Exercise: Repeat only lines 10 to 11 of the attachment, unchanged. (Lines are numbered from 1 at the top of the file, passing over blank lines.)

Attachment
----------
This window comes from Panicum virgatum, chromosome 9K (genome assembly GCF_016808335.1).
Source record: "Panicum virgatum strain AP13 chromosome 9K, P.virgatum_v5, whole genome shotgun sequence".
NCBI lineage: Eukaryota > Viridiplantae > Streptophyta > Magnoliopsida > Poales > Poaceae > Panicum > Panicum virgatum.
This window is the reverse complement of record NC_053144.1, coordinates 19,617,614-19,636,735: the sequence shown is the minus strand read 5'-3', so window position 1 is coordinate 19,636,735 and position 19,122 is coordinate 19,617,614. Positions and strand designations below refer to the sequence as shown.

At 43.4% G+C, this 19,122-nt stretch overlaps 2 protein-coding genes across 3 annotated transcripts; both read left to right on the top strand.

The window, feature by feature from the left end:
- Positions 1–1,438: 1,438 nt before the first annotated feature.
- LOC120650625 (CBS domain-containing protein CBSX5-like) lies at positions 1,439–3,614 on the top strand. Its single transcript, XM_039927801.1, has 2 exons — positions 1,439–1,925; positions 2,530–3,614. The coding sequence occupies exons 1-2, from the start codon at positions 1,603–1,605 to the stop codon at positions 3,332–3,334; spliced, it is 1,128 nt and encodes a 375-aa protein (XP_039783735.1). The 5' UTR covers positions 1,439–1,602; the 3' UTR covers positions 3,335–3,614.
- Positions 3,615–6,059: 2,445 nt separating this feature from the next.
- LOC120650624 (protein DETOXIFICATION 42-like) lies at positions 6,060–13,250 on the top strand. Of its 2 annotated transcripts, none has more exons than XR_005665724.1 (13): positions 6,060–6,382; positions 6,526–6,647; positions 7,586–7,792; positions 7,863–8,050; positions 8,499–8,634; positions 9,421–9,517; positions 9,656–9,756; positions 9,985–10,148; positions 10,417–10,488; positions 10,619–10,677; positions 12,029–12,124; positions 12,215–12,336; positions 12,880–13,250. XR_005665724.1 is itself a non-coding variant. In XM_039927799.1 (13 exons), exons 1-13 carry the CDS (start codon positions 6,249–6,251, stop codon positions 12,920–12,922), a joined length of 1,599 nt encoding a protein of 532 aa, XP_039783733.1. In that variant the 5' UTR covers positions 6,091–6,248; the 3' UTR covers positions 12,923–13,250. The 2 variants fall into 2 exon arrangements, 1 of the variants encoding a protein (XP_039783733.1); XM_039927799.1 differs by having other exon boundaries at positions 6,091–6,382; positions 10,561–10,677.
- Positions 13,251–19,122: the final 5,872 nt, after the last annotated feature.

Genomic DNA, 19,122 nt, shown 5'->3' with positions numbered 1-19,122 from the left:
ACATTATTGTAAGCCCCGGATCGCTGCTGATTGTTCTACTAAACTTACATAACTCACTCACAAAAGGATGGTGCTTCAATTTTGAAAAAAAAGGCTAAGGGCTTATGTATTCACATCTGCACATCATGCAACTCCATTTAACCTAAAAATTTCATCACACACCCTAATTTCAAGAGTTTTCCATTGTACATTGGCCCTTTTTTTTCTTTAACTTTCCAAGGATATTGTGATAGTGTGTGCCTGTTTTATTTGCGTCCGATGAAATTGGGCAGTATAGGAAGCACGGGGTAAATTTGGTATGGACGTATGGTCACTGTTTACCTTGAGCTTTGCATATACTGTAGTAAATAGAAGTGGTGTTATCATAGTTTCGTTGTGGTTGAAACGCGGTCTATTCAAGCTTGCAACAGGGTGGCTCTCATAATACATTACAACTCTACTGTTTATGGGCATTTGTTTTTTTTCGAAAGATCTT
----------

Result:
- LOC120650624 (protein DETOXIFICATION 42-like) lies at positions 6,060–13,250 on the top strand. Of its 2 annotated transcripts, none has more exons than XR_005665724.1 (13): positions 6,060–6,382; positions 6,526–6,647; positions 7,586–7,792; positions 7,863–8,050; positions 8,499–8,634; positions 9,421–9,517; positions 9,656–9,756; positions 9,985–10,148; positions 10,417–10,488; positions 10,619–10,677; positions 12,029–12,124; positions 12,215–12,336; positions 12,880–13,250. XR_005665724.1 is itself a non-coding variant. In XM_039927799.1 (13 exons), exons 1-13 carry the CDS (start codon positions 6,249–6,251, stop codon positions 12,920–12,922), a joined length of 1,599 nt encoding a protein of 532 aa, XP_039783733.1. In that variant the 5' UTR covers positions 6,091–6,248; the 3' UTR covers positions 12,923–13,250. The 2 variants fall into 2 exon arrangements, 1 of the variants encoding a protein (XP_039783733.1); XM_039927799.1 differs by having other exon boundaries at positions 6,091–6,382; positions 10,561–10,677.
- Positions 13,251–19,122: the final 5,872 nt, after the last annotated feature.